There may be an increased risk of vertical transmission if the mother:

  • Is in an acute (newly acquired) stage of infection.

  • Has serious liver damage.

  • Has high levels of viremia in her blood (as determined by a quantitative PCR test)

  • Is co-infected with HIV (N.B. Transmission rates have been recorded as high as 25% for mothers co-infected with hepatitis C and HIV, compared to 5-7% for those with hepatitis C alone).


Breast-feeding is not generally considered to present a risk of hepatitis C transmission. Hepatitis C has been detected in breast milk but the levels of virus are too low for efficient transmission.

  • The overall benefits of breast-feeding outweigh the low risk of transmission and mothers should be encouraged to breast-feed new-born babies.

  • Breast-feeding should be suspended if the mother has cracked and bleeding nipples or if the baby has any cuts or sores in or outside the mouth.

  • It may be necessary to express and discard milk (if this is not too painful) until cracked areas are healed. Supplementing with milk formula may be possible.

  • If problems do arise women should contact a lactation consultant or midwives to learn more about positions and techniques to help prevent cracked nipples.

Sexual transmission

Although hepatitis C is not generally classified as a sexually transmitted infection (STI) it is still theoretically possible. However, low concentration of viremia in semen means that transmission via this route is unlikely to occur.

Some circumstances may influence transmission:

  • If blood is present in the genital tract such as during menstruation.

  • Sexual practices causing trauma to skin membrane.

  • The presence of other STI's which may increase a person’s susceptibility to infection, i.e. genital herpes.

  • The person with hepatitis C is in the acute stage of the infection and has a high viral load.

Longitudinal studies of married couples suggest very low rates of sexual transmission between partners even after many years; therefore, it is not recommended that barrier protection is necessary in long-term monogamous relationships.

People with hepatitis C should discuss their health status with prospective sexual partners and use protection until the risks are fully understood by each other. People with multiple partners or those engaging in casual sex should always practice safe sex using lubricant and condoms.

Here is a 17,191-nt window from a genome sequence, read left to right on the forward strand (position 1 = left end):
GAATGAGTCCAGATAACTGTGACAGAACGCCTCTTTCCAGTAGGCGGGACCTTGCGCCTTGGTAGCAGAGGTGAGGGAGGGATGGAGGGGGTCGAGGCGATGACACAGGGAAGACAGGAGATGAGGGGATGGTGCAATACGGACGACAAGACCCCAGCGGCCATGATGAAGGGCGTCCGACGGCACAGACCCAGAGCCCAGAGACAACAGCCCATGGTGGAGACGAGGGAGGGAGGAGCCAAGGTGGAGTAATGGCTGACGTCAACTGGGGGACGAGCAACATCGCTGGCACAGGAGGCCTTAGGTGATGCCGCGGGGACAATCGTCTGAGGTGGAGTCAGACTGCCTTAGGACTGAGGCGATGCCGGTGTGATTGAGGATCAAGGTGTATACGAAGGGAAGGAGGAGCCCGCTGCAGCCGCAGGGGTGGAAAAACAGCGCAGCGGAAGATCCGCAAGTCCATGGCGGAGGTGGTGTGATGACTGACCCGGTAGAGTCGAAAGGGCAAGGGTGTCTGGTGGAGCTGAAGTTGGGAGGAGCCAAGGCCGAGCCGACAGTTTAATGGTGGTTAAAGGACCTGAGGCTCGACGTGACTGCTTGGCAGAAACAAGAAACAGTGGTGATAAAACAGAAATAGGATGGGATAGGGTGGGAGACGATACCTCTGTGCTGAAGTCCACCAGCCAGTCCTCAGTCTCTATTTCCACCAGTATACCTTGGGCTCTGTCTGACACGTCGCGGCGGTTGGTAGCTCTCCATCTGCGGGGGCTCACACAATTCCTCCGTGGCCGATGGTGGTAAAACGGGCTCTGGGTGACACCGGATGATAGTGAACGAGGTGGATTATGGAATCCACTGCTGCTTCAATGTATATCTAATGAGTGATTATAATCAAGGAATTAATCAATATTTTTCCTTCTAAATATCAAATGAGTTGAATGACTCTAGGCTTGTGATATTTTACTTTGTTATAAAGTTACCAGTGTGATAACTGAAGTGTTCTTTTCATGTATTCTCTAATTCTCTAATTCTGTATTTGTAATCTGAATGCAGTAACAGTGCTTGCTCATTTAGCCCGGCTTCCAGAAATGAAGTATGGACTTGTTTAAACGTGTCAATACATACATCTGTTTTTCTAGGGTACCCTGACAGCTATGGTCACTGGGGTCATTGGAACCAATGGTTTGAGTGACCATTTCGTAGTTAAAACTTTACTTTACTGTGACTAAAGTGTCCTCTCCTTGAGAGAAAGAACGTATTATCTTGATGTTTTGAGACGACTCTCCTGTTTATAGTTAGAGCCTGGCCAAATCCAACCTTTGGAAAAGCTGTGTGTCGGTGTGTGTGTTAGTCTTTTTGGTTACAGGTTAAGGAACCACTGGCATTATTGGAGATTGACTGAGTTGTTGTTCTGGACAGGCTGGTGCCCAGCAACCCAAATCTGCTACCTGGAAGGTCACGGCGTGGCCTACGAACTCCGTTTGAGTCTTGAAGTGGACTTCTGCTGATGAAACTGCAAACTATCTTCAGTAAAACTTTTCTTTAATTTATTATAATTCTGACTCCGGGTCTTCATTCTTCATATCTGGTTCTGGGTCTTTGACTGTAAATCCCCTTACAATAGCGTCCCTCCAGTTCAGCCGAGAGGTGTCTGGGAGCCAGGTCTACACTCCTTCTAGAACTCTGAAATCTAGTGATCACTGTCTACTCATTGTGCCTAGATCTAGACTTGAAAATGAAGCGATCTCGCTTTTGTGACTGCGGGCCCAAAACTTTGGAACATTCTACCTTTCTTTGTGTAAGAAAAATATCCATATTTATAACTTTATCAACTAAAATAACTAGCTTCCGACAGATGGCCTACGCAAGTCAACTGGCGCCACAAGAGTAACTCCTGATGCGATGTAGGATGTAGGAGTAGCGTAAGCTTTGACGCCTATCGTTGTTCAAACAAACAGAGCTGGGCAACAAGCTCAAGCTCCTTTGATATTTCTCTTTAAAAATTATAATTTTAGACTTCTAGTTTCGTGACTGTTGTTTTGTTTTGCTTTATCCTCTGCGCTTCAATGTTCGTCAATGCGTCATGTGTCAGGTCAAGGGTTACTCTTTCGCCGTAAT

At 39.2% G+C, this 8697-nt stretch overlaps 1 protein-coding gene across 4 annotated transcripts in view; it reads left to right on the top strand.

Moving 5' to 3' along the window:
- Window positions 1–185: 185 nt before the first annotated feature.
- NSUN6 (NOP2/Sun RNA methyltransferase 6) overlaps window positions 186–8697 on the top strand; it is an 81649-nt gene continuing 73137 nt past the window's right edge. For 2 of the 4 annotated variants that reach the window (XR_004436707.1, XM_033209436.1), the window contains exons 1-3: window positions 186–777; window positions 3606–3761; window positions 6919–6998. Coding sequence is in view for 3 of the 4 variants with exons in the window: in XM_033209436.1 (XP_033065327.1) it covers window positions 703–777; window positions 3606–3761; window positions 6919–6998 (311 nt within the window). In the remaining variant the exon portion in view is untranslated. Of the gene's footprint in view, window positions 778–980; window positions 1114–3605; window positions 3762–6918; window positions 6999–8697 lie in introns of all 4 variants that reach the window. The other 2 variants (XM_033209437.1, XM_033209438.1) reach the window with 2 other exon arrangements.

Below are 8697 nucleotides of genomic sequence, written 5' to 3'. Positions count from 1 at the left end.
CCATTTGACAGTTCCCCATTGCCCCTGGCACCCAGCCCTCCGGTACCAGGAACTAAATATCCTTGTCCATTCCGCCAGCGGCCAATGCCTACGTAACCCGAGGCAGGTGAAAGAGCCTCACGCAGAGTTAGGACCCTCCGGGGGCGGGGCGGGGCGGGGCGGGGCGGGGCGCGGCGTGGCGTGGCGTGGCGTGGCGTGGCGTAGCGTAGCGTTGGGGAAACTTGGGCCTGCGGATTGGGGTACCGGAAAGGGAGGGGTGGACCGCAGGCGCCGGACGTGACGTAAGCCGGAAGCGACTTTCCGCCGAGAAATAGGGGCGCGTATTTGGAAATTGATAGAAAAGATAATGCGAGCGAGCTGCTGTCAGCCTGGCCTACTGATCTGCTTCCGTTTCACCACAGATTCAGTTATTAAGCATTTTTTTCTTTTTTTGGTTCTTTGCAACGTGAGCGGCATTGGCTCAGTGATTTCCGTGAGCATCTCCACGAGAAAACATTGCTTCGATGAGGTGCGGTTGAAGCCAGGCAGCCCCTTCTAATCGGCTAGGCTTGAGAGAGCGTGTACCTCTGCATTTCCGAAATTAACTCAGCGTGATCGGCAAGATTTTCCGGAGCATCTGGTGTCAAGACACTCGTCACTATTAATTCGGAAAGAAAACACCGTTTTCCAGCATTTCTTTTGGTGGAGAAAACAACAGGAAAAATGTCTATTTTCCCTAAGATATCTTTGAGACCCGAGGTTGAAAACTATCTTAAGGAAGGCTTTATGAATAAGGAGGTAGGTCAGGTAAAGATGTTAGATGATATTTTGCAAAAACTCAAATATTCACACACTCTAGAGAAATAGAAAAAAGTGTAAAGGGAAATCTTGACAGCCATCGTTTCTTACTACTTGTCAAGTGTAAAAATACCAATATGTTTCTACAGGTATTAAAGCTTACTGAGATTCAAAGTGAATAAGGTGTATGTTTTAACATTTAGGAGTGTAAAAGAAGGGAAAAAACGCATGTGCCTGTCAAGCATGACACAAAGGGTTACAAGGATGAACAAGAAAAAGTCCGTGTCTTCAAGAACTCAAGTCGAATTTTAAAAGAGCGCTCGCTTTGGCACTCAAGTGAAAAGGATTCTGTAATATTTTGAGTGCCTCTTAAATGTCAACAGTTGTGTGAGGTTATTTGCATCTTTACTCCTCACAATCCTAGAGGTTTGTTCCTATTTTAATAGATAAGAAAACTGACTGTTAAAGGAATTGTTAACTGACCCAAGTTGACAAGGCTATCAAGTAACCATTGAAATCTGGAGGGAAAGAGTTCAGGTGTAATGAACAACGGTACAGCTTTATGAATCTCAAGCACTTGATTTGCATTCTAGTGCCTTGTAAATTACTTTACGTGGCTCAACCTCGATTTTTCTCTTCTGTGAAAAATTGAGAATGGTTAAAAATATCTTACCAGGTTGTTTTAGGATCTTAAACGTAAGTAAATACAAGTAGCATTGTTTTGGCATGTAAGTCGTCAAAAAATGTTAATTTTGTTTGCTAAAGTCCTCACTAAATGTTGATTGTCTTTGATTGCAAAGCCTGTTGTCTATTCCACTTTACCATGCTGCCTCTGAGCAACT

Transmission risks in the home

People are naturally concerned about passing on the virus in their home to other family members.

It is important to reassure infected people and their significant others that hepatitis C is a blood borne virus and is not passed on by hugging, kissing, sharing food, drinks, crockery and cutlery, sneezing or coughing, washing clothes together, or using the same toilet facilities.

People should be aware that personal care items like razors, clippers, toothbrushes and scissors can carry infected blood with viable virus outside the body, posing a potential threat.

Families should try to keep personal items separate from each other, particularly toothbrushes and razors.

Some basic ideas for first aid and infection control in the home

  • Liquid soap is better than the bar soap.

  • Wash hands before and after handling blood spills.

  • Rubber gloves should always be kept in supply and should be used for any potential contact with blood.

  • Always cover cuts, abrasions and open sores with waterproof dressings as skin is our barrier to infection with hepatitis C.

  • Use disposable material like paper towels to wipe blood spills so they can be incinerated.

  • Blood spills must be soaked in very strong bleach for at least ten minutes in order to kill the virus but even this may not be enough to deactivate the virus completely.

  • During first aid be aware of blood spills and splashes and try to keep blood from coming in contact with broken or unprotected skin.

After first aid

  • Use soap and cold running water to wash hands and parts of body that may have blood on them.

  • Wash blood stained areas with detergent and cold water, then disinfect with bleach.

  • Bag blood-stained articles and dispose of in a plastic lined rubbish bin or incinerate.

  • Wash any blood stained clothing in cold water and detergent. Use the same solution for washing carpet and soft furnishings.

Recipients of Blood Transfusions and Blood Products

Post transfusion hepatitis is relatively rare in developed countries since donors at risk of blood borne viral infections are excluded from donating blood. The risk of post transfusion hepatitis (NonA-NonB) before July 1992 in N.Z. was 190 per 100,000 units transferred. After the introduction of sensitive and effective tests for the detection of hepatitis C, the risk is less than 0.0001% or 1 per 1,000,000 units transfused.